kenziology | Travel Guru + Coffee Enthusiast

Traveler, Photographer + Coffee Enthusiast

Travel Tips: Moving Across the Country

I have moved cross country seven times. Yup. Seven. (WHY!) (Because I love mountains apparently.) These are some of the tips I've come up with that I would tell anyone thinking about making a big move. You could obviously use these tips for a simple vacation as well.




Tip #1
Pack light.
Or rather, try to pack light. It can be hard, deciding what you really need and what can be left behind. For good or just for now. Pack for the season you are currently in and the weather at your destination. I'm moving to the Rocky Mountains in the dead of winter, so clearly I will be packing layers, winter boots, and warm outerwear.

I always say I'm just going to pack one suitcase, but let's be real. It always ends up being two suitcases, both large, packed to the absolute frigging maximum. For domestic flights in Canada, you have to pay for each piece of luggage you check. Usually for two bags I pay about $70. Weigh your bags before you leave your house to make sure they aren't over the maximum weight limit. Believe me, it's way easier to reorganize your crap on your living room floor than at the baggage desk at the airport.

HINT: If you mention to them that you are moving across the country, sometimes they help you out and don't charge you extra if your bag is overweight by a few pounds.


Tip #2
Search for cheap flights. 
My favourite place to search for cheap flights is Skyscanner. It's super easy to use and I always get the lowest price when I search with them. Even if you don't book through the Skyscanner website, it still gives you a good idea of which airlines will have a better deal for your travel dates. If possible, be flexible. Sometimes there is $100 price difference from one day to the next, so if you are able to be flexible, it can be worth it.

I've also had some luck with using a family friend's Buddy Passes. Essentially, if a person works for an airline they are given a certain amount of Buddy Passes that they can use for their friends and family. They are super cheap ($140 from YYZ to YYC) compared to regular airline tickets. BUT! They are considered "standby" most of the time. Meaning if that flight fills all its seats with regular paying passengers, you could be bumped from that flight to the next available one. It's stressful, and I spent 10 hours waiting once and missed my first day of work. So if you have the time, it's a great option. If you are on a deadline, maybe not so much.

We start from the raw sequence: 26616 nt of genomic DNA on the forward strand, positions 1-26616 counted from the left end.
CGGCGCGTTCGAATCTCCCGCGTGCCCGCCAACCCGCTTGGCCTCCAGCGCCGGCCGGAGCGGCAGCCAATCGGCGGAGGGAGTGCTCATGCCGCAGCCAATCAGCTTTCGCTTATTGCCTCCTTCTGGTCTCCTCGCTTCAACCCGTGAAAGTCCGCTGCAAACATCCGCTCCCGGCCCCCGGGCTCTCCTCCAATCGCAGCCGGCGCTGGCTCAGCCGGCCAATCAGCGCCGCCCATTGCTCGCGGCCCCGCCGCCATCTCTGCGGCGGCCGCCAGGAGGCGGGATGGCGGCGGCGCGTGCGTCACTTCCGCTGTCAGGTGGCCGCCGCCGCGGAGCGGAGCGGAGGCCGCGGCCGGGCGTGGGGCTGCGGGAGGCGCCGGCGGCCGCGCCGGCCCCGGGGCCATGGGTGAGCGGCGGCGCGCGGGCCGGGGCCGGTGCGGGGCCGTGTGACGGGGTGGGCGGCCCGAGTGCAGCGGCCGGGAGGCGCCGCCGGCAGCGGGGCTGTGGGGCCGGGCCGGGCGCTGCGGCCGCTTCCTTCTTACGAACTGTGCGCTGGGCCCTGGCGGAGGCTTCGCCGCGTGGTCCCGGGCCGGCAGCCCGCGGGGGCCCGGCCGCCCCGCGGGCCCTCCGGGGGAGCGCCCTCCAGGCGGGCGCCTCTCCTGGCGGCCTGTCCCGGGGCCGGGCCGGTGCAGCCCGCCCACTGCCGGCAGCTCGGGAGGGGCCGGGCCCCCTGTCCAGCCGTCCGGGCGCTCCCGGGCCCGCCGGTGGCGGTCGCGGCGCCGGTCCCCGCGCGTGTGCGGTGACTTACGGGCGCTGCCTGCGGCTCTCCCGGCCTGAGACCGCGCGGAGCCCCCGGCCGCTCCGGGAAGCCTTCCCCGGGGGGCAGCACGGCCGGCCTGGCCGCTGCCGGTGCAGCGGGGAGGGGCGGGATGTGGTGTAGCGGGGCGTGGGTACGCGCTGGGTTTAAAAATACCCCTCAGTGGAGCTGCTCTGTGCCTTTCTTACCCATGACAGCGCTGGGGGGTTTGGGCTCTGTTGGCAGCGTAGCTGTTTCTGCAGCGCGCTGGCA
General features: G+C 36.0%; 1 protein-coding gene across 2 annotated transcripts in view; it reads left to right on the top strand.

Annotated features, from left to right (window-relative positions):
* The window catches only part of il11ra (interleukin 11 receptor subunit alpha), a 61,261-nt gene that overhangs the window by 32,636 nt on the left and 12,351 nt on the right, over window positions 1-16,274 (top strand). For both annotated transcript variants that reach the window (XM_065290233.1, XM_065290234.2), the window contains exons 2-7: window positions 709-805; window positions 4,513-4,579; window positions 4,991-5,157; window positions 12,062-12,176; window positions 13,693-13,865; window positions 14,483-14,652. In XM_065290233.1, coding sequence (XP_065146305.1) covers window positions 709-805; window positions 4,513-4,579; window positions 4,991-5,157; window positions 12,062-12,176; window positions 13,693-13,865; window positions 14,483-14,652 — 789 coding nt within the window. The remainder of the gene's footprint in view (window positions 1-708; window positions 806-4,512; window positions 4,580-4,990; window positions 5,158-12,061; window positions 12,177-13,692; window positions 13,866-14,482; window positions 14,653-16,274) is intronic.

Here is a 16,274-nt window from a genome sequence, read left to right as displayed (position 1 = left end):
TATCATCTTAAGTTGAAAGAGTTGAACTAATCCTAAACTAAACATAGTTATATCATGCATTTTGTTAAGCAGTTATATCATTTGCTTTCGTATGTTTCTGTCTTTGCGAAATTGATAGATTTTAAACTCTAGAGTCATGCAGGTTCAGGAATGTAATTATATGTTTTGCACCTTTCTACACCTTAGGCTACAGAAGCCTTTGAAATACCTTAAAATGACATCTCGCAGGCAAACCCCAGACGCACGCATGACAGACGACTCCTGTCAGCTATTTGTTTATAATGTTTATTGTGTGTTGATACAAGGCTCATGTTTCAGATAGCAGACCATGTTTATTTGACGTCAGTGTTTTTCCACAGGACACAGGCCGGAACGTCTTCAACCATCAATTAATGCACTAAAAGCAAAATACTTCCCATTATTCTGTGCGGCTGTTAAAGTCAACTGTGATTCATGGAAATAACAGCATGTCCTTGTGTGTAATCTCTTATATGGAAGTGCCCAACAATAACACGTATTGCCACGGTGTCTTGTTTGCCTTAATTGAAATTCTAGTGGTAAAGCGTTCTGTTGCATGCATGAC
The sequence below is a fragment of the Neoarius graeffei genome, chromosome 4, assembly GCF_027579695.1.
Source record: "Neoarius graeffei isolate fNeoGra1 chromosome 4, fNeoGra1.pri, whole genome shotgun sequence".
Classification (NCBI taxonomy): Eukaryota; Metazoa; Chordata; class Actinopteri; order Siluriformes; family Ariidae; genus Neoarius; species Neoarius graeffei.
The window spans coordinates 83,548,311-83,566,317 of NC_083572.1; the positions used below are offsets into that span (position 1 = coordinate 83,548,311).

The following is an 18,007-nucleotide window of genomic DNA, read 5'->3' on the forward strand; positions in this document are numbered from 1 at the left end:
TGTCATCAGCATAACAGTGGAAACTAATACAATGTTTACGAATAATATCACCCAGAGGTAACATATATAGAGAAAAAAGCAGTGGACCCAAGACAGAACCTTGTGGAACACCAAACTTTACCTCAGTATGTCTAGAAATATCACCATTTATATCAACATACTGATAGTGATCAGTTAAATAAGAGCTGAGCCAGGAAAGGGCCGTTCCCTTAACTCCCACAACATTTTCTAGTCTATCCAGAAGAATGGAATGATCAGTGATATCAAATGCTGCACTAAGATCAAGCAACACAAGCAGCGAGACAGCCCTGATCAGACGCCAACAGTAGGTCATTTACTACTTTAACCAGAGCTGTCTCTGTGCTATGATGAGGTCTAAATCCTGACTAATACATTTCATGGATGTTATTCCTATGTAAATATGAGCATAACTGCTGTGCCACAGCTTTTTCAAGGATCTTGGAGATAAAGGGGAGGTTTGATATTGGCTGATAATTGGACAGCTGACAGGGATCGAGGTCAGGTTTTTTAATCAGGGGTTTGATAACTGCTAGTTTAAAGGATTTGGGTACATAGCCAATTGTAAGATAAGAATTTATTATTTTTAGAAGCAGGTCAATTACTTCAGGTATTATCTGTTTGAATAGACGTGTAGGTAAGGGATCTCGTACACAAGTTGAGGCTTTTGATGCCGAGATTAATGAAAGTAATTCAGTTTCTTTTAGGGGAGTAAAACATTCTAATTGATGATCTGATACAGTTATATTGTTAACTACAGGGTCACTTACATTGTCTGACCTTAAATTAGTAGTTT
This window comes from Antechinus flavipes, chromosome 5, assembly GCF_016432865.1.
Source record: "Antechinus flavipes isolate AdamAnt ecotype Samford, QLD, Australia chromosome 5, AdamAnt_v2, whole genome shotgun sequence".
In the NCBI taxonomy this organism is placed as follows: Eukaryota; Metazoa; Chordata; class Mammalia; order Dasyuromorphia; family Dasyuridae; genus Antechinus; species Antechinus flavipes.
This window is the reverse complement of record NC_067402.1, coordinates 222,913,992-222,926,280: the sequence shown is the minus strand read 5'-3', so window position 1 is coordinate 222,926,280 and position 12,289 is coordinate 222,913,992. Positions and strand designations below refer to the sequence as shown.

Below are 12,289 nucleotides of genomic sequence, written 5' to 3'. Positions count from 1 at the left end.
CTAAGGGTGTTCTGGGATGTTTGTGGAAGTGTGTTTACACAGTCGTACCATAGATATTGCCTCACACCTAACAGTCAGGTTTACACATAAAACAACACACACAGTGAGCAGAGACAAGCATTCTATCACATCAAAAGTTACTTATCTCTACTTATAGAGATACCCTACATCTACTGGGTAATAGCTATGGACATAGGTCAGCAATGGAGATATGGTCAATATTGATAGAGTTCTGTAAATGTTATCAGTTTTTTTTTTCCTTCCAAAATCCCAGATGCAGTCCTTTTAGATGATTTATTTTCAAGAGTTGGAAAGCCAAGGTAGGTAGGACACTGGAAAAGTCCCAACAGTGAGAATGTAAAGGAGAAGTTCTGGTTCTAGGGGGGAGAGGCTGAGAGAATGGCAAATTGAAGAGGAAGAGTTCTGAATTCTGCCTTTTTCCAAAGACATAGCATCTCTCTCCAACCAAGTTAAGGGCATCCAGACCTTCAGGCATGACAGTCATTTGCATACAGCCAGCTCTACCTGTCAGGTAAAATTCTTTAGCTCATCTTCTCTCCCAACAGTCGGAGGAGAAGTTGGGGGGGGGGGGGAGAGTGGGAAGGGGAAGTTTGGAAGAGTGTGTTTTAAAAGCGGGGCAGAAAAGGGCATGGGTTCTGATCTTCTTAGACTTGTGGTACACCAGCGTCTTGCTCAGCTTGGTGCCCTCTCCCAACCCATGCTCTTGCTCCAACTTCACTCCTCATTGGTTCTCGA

Tip #3
Don't forget about ground transportation.
Many people, including me, sometimes forget about the cost of getting from the airport to your actual destination. Whether you are renting a car, taking a transfer, taking a bus, train, whatever. Make sure you have done your research. Check out the schedule, prices, pick up and drop off locations. This will make your life so much less stressful when you arrive at your destination.

For most of my jobs out west, I've had staff accommodation. Knowing where you need to check in for your staff accommodation is very important. Don't be afraid to ask someone if you can't find the right building. Chances are they were in your shoes once.

If you have an apartment set up or are staying in some kind of temporary accommodation, set up your reservations and such in advance.


Tip #4
Sell things you won't be taking with you. 
Have an old cell phone you don't use anymore? Sell it. Have a bunch of purses lying around that you haven't used in forever? Sell them. Anything of value that you won't take with you or you no longer have use for, list it on your local Buy and Sell Facebook page and make some money off it. It's nice to have the extra cash, and you are making use of stuff that would otherwise just sit there and collect dust. I did this before my most recent move, and made myself nearly $400. (Which is pretty much the cost of my plane ticket, so score!)

My one last tip is: Don't stress. You will make it to your destination, you will overcome any obstacles that come up. Remember you are heading on an adventure, and don't let the petty little details get you down.

Safe Travels!



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